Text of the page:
Egyptian mummies, royal goblets from ancient Troy, a cast of the Code of Hammurabi, Greek vases, photos of Ice Age paintings 17,000 years old, a picture of the crumpled victims of Pompeii, the King of Judah's ring . . .

The kind of exhibit that you never finish looking at will open today in the Smithsonian's National Museum of Natural History. With a walth of materials, some of them stored away for decades in the Institution's cellars, the display ingeniously tracse key "Origins and Traditions" of Western civilization.

From Camp to Village, Village to City, City to State and State to Empire the progress of early peoples is deduced from the things they left behind, the scraps of business transactions on shards of pottery, the relics of ritual, the search for beauty that is evident from the most remote times in bead bracelets and paintings.

Like other recent Smithsonian exhibits, it dramatizes the 10,000 square feet of space allotted to it. There are lifesize dioramas with human figures depicting daily life in antique lands. There is a mockup of an ancient dock with ingots and amphora and ivory tusks piled on a wharf. There is a complete little bazaar straight out an Arabian Nights movie. There is an Italian peasant kitchen with Roman-style implements and a Roman cookbook.

. . . prehistoric hoes, clay tablets in clay envelopes, Roman glass, Diocletian's price control laws, ancient coins, Etruscan figurines, a mouse's jawbone, a 7-foot squars mosaic from Carthage, business letters on papyrus.

The show, the seventh in a series of new projects at the Institution, was put together by Robert K. Evans, an archeologist, and Brian Hesse, an anthropologist, and it bears the stamp of their serious approach to the subject. A huge amount of information is packed in among the spectacular visals, the filmstrips (an animated version of the Gilgamesh epic, for instance) and the dioramas.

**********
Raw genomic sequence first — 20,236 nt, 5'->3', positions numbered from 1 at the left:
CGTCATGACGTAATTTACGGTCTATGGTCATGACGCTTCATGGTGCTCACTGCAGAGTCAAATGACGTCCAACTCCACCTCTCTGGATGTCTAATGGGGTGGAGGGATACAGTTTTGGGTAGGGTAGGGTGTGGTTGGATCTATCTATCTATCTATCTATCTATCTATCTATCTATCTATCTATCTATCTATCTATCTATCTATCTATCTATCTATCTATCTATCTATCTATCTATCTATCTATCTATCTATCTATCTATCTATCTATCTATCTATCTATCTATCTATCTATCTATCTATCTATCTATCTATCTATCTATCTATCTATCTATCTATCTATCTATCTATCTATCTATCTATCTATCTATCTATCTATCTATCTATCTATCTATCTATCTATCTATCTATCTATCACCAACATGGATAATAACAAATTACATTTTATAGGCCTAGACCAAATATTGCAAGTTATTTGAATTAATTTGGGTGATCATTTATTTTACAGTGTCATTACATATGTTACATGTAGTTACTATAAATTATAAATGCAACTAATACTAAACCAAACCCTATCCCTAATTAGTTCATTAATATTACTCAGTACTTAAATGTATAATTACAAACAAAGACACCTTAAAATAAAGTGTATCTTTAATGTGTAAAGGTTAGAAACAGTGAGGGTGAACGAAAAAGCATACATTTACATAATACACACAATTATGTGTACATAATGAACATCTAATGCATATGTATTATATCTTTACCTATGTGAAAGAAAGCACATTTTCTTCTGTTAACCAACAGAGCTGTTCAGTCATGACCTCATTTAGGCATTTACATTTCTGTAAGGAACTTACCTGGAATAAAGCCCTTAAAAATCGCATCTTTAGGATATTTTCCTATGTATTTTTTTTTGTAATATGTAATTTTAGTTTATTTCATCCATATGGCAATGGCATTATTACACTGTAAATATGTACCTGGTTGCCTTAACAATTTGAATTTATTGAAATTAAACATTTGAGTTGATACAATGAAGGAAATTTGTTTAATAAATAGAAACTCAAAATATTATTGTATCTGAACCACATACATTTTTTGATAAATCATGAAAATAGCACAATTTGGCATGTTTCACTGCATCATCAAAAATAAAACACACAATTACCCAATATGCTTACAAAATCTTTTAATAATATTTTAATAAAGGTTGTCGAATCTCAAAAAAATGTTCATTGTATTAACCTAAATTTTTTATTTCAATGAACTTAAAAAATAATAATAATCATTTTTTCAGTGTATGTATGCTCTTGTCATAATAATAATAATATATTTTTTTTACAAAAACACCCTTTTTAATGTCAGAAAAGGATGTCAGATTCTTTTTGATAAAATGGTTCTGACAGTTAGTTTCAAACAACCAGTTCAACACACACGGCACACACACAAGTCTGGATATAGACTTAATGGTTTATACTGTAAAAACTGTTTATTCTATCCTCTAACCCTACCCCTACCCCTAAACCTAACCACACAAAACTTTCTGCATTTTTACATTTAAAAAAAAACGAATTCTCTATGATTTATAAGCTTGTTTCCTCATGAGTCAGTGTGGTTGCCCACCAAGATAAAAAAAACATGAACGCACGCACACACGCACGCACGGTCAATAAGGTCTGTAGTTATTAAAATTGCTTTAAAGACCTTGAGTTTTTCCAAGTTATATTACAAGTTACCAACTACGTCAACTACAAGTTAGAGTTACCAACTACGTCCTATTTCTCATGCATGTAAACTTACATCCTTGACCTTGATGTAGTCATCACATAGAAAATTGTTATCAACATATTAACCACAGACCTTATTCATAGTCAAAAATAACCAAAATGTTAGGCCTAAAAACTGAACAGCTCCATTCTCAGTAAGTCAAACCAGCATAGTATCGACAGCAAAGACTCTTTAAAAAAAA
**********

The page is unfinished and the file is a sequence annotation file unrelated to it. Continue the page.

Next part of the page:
The shift from hunting to farming is shown through artifacts and other evidence of the domestication of goats and barley. The birth of writing, apparently made necessary by the commerical and political demands of the ever-more-sophisticated city-state, is traced in fascinating detail.

There is a whole room on acient Troy, featuring many of the 100 objects that found their way to the Smithsonian after the death in 1890 of Heinrich Schliemann, the famed amateur archeologist who found what had always been believed to be merely a mythical city.

These relics are especially important to Trojan scholars now because the great bulk of the Troy discoveries, including the golden crowns and medallions, was lost during World War II in Berlin.

. . . a mummified crocodile, a mutilated bull, a mummified cat, a Fayum grave mask, a stone Etruscan spirit-boat, a chart of the wholesale trade in obsidian, an ancient Turkish saddle given to Teddy Roosevelt, a magnificent model of the Acropolis, a metal forge from King Solomon's time, Stone Age axes, wild barley grown by Smithsonian scientists, Celtic drawings . . .